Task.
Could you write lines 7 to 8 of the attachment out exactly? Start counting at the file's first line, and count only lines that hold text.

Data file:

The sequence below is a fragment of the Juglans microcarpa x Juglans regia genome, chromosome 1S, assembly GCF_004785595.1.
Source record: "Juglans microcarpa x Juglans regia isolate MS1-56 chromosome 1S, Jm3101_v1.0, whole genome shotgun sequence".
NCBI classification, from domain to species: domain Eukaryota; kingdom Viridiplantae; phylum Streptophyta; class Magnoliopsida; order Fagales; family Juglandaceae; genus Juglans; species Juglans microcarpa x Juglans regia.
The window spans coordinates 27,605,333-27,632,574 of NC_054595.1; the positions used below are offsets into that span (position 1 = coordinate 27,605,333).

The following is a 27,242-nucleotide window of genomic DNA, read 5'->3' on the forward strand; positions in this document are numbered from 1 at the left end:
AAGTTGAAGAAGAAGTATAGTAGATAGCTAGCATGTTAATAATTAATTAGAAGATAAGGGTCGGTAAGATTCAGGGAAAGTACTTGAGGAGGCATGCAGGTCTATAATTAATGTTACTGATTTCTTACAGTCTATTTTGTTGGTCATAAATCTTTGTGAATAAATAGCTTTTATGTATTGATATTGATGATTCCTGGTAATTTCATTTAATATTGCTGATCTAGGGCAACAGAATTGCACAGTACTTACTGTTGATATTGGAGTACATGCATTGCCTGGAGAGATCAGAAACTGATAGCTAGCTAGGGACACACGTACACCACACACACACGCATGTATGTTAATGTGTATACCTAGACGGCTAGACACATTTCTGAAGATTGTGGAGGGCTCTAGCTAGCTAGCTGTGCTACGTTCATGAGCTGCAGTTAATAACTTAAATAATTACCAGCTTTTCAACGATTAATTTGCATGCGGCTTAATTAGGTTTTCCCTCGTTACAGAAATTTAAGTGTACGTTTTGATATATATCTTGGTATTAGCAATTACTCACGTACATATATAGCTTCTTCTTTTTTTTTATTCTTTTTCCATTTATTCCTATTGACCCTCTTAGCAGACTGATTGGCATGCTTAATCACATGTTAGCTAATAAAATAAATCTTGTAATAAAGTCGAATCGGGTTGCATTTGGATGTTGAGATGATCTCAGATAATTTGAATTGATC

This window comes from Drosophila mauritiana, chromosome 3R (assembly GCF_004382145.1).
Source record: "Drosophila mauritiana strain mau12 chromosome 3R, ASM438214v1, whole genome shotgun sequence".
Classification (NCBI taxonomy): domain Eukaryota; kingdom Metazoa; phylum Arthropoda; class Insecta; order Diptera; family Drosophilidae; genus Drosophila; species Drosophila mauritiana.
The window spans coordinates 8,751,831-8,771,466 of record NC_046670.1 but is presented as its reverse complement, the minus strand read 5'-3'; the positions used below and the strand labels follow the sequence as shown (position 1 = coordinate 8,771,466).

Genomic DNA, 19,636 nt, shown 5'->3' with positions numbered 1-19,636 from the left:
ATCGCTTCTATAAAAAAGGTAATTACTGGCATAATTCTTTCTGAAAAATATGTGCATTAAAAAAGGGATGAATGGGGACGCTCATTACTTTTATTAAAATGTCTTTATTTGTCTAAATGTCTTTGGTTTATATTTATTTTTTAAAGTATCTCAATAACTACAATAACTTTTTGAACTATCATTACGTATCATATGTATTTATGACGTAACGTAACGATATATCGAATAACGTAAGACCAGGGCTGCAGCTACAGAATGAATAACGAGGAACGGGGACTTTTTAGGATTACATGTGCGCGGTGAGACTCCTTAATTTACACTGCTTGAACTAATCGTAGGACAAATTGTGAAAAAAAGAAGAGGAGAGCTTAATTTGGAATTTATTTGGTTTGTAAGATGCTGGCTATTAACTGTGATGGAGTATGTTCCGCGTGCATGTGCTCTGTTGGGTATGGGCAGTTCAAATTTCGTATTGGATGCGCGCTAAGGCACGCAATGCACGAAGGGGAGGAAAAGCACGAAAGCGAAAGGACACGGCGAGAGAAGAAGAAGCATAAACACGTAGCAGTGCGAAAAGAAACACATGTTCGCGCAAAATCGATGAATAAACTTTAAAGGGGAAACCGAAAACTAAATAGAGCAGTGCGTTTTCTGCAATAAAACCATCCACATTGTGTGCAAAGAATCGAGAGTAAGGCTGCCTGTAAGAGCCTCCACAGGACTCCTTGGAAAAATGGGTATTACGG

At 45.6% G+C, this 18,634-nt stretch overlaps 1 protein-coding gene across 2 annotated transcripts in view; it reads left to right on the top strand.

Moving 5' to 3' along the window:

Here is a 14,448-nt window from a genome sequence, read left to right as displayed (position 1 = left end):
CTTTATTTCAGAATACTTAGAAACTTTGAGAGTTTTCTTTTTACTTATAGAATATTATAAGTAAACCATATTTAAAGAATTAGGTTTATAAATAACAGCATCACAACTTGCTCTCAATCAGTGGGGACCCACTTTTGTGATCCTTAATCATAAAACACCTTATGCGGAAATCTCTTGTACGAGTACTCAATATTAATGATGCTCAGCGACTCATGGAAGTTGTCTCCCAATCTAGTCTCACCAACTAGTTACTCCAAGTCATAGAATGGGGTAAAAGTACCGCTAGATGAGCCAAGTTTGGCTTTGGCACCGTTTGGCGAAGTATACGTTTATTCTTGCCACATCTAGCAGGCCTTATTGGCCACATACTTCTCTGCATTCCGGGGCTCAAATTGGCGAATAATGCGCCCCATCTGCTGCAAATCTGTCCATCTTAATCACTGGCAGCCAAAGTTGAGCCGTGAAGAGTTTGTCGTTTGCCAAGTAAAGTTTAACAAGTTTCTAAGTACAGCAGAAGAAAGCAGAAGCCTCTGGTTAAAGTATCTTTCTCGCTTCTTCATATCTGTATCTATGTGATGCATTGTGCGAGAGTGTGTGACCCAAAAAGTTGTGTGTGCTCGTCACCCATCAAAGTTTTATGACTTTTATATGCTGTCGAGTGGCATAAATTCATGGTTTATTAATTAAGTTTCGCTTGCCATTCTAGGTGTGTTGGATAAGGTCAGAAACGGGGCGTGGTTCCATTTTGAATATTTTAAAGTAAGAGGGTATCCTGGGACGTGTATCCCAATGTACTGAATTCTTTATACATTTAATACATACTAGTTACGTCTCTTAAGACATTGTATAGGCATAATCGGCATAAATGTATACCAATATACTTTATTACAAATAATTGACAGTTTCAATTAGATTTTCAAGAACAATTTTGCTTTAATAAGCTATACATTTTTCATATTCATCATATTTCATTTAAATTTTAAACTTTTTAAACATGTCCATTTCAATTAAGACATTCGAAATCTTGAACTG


This window comes from Drosophila mauritiana, chromosome 3R (assembly GCF_004382145.1).
Source record: "Drosophila mauritiana strain mau12 chromosome 3R, ASM438214v1, whole genome shotgun sequence".